The Euro-Mediterranean Free Trade Area (EMFTA) is a free trade zone under construction since the Barcelona Declaration, a framework plan, was adopted in 1995. It is being built through a series of bilateral FTAs (called Association Agreements) between Brussels and each state bordering the Mediterranean, as well as so-called horizontal FTAs between the non-EU Mediterranean countries themselves, such as the Agadir Agreement.

The countries in question are Algeria, Egypt, Israel, Jordan, Lebanon, Morocco, Palestinian Territories, Syria, Tunisia and Turkey. (Libya is left out of the EMFTA plan as such, but will be served a separate bilateral trade and investment deal from the EU.)

Many people view the EU’s ambitions to build this special "partnership" with North African and Middle Eastern states — which involves not only trade and investment liberalisation but deep political reform, what Brussels calls "approximation" of other countries’ legal and political institutions with its own — as both imperialist and neocolonial. This is all the more significant taking into account the United States’ plans to weave together a US-Middle East Free Trade Agreement (MEFTA). For the two are in direct competition.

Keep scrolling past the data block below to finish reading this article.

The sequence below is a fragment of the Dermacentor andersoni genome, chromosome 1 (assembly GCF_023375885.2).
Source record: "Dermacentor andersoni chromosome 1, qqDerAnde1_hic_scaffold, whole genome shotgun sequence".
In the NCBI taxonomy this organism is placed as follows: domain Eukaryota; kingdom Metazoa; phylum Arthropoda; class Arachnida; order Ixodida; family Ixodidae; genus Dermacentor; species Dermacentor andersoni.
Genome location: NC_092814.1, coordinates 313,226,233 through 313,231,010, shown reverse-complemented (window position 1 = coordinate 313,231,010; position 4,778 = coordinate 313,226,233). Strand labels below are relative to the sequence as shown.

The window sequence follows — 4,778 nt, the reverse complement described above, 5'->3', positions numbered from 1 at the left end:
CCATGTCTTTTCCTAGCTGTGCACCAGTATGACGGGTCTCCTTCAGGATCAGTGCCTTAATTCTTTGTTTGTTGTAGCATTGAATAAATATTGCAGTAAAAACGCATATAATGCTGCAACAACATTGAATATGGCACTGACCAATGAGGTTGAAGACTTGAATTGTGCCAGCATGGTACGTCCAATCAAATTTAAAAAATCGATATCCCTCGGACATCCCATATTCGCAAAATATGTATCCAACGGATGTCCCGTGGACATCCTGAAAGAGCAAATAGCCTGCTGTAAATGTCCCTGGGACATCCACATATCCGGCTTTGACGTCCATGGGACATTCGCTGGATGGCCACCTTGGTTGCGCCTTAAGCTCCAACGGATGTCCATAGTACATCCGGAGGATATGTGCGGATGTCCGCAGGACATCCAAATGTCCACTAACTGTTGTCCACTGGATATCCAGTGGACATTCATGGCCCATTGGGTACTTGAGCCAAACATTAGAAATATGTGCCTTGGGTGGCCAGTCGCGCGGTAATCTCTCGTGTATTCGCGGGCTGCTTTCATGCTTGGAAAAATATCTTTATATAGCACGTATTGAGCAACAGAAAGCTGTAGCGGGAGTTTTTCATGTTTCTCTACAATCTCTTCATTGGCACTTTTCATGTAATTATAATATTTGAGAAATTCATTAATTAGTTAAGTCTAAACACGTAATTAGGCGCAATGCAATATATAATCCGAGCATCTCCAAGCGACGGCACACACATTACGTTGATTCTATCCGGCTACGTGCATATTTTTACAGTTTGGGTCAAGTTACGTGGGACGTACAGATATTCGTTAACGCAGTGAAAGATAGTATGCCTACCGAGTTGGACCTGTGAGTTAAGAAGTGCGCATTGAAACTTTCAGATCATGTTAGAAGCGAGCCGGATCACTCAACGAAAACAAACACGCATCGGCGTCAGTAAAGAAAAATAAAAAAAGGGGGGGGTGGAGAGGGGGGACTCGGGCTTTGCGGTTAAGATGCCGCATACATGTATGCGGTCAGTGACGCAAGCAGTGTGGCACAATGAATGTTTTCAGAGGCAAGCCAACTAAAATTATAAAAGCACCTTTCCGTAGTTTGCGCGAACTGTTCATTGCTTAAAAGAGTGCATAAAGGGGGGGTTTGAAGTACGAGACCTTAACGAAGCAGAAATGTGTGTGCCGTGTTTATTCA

EMFTA was supposed to be completed by 2010. However, a sustainability impact assessment of EMFTA commissioned by the EU already foresees important negative social and environmental consequences. Complicating things further, French President Sarkozy took the initiative to set up a Union for the Mediterranean, involving only the countries that border the sea, which was launched in July 2008. Further still, questions have been arising as to why the EU does not merge its Mediterranean FTA initiative with its GCC FTA initiative.

In September 2011, the EU announced the opening of "deep and comprehensive" trade negotiations with Egypt, Jordan, Morocco and Tunisia. In February 2012, the EU and Morocco signed an agricultural trade deal (which also covers fisheries). Critics have noted that the agreement will promote the exploitation of the disputed territory of Western Sahara, that the main benefactors will be transnational companies and the King of Morocco, and that small farmers will suffer under the deal.

last update: May 2012


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